Foster says the curricula design team chose WhatsApp because course participants were already familiar with it and they needed a low-cost, sustainable channel for communication. Each week, after completing assignments and integrating lessons into their own clinical practice, the nurses and nurse midwives exchange reflections alternately with other facility heads or with their supervisors.
“We were interested in whether they would use it outside of assignments, but we were not managing the group beyond weekly discussion questions,” Foster says.
They found, though, that course participants started using the chat group to ask each other about actual cases and clinical emergencies. They began forming professional bonds, gaining confidence in technology, and, as their managers responded in real-time, benefiting from the fundamentals of supportive supervision.
None of this would have been possible in a typical course or one that used slower-paced technology.
The immediacy and informal nature of this popular social media tool is changing the way these health workers practice, saving lives, and opening the door to real-time support and mentorship.
This is just one way WhatsApp is being used for public health programs and adapted in increasingly sophisticated ways to improve health care in low-resource settings. In Kenya, it’s similarly connecting community health workers to their supervisors and to timely advice. In Brazil, the app helped doctors detect Zika and track the virus’s spread to different regions.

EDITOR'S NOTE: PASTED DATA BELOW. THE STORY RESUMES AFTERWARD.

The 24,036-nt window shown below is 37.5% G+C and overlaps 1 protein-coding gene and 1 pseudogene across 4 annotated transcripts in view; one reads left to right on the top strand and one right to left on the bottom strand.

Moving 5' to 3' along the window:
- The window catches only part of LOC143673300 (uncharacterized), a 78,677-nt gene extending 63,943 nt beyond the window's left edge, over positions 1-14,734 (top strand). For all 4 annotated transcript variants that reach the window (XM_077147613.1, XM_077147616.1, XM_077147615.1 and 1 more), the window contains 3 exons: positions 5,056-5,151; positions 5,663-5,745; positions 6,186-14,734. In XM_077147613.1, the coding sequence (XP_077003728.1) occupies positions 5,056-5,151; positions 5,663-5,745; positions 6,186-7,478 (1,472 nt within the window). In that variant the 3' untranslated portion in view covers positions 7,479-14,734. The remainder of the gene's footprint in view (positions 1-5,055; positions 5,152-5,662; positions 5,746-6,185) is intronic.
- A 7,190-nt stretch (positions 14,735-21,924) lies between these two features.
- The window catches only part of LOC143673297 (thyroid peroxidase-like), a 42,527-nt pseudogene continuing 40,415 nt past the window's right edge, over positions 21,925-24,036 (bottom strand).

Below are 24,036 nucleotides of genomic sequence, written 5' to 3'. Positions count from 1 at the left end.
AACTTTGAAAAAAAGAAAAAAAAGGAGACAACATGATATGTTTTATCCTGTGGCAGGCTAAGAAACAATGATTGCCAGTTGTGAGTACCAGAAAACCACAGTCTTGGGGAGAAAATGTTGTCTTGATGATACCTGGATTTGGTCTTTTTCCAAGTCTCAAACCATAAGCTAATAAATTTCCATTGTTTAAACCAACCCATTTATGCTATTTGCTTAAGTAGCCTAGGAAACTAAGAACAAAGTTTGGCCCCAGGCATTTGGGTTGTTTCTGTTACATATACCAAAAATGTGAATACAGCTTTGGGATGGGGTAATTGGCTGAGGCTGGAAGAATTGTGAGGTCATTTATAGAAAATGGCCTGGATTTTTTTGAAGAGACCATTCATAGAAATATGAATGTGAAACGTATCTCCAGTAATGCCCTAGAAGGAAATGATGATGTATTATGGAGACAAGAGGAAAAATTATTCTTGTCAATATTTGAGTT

This is not a story about scaling up a promising, new technology to deliver care. It’s about the meaningful ways in which a tool that one billion people are already using can be applied to nurture dialogue, commitment, and trust among a group of isolated practitioners. But we need more data and a better understanding of what works, why, and what conditions are necessary for success.
Because mixing social media and health care can also lead to pitfalls. In the US and other countries, guidance exists to help health workers navigate appropriate use and avoid ethical and professional risks.
But it’s clear for this group of nurses, who are learning the fundamentals of leadership in rural Zambia, the risks of practicing in isolation are too high to ignore their success and how it could work for health workers elsewhere.
Millions of frontline providers bear the enormous responsibility of delivering high-quality primary health care to their communities, and sometimes being the only person there when a life-or-death situation comes through the clinic door. If tools like WhatsApp can support these health workers and save lives, then it’s time to systematically analyze what we already know about their use in low-resource settings and start scaling up this scaled-down use of a ubiquitous tool.
The course was developed in response to research carried out by the Primary Health Care to Communities (PHC2C) partnership. The partnership formed in 2014 to advance universal health coverage and the Sustainable Development Goals by strengthening support to nurses and midwives so they can effectively lead frontline teams to deliver high-quality care to communities. The five core organizations—IntraHealth International, the International Council of Nurses, mPowering Frontline Health Workers, the University of Zambia, and the Dalhousie University WHO/PAHO Collaborating Centre for Health Workforce Planning and Research—worked with Zambia’s Ministry of Health and General Nursing Council to improve primary health care at the community level. In 2015, Johnson & Johnson joined the partnership to support first-phase research in Zambia on the role of nurses and midwives at the community level.